Our Assessment Principles
At West Wycombe we believe that assessment, target setting, recording and reporting, are an important part of a continuous educational journey. They form the key elements in the delivery, planning and on-going evaluation of an effective curriculum that is relevant to all of our pupils. Our Senior Leadership team have devised an effective assessment process that accurately identifies and tracks progress whilst also highlighting individual strengths and areas for improvement of each pupil, which is used to inform future planning and to monitor each individual pupil’s progress.
We feel it is essential to be aware of pupil’s individual gaps in learning and how to best fill those gaps through support, therapies and interventions, in order to escalate progress in any area.
Aims and Objectives
The aims of assessment in our school are:
- To fulfil statutory requirements and ensure continuity within the school and nationally.
- To enable children to demonstrate what they know, understand and apply.
- To guide children to understand their next steps in learning, in order to improve.
- To enable teachers to identify children’s strengths, progress and needs to guide their future planning in line with the needs and abilities of individuals and other groups of learners.
- To ensure that accurate records of individual children’s progress are kept to help ensure continuity and progression for each child’s learning.
- To ensure adequate coverage of the National Curriculum.
- To aid individual teachers and subject coordinators to evaluate teaching and learning throughout the school.
- To provide information that will inform discussion with pupils and parents about their child’s learning and progress.
- To create a smooth transition from one class to another.
- To ensure all stakeholders can monitor the attainment and progress of all, including vulnerable groups of learners and use evidence based on national research to support narrowing gaps.
- Keep the leadership team and governors fully informed, allowing them to make judgements about the effectiveness of the school.
Within our school, there are two main types of assessment:
Assessment for learning (formative assessment) is the process of seeking and interpreting evidence for use by learners and their teachers to decide where the learners are and where they need to go and how best to get there.
Assessment of learning (summative assessment) provides a summary of what has been learned in regard to both attainment and achievement at a specific point in time. At West Wycombe, we assess children four times a year. Furthermore, 3 times a year data is inputted using our own Assessment Tracking System and is then analysed in different areas (Pupil premium, ethnicity, special educational needs and gender).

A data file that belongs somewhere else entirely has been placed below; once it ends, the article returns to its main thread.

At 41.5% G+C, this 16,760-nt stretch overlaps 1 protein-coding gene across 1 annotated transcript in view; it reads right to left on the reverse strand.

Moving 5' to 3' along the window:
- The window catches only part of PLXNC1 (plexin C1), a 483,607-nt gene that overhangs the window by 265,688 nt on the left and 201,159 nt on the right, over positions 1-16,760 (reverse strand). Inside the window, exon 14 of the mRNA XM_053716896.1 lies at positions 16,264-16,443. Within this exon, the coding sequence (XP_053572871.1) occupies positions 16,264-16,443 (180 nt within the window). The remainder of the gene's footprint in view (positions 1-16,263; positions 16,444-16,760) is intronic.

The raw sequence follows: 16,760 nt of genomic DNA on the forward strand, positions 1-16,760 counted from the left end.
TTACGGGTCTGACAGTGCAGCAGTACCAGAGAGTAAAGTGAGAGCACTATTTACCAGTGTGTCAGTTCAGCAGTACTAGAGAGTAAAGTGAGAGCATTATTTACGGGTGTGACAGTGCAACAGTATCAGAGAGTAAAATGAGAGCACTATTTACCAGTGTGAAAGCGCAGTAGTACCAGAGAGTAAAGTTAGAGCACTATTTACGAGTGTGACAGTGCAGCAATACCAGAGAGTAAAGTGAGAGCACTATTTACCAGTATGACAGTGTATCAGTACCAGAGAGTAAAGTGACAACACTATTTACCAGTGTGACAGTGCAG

In Years 1-6 PiXL tests and past SATs papers in Reading, Maths and GPS take place periodically and gives teachers indicators of how well specific knowledge and skills have been retained and informs teachers of patterns and trends to tailor future curriculum planning and provision.
We use a school devised assessment tracking system to ensure all data is securely held and linked to pupils.
The range of approaches to assessment include:
Formative assessment: taking place on a daily and weekly basis;
- Children’s progress is measured every half term. Class teachers can then identify where gaps lie with precision and use this to inform future planning;
- Observing, marking, self-assessment, peer assessment, group discussion, child discussion, questioning (using Blooms Taxonomy).
Summative assessments: taking place four times a year.
- These include group or individual tests or tasks, dependent on the pupil’s age. Summative assessment periods take place at the end of each half term with an addition at the end of term data. Summative Assessments are formed though Formative Assessments and testing;
Pupil progress meetings: taking place four times a year.
- These meetings, between the Senior Leadership team and individual teachers highlight children causing concern for attainment or progress and also those attaining higher than expected or making accelerated progress;
- Intervention groups are then set up to either diminish the difference between certain groups or boost higher achievers.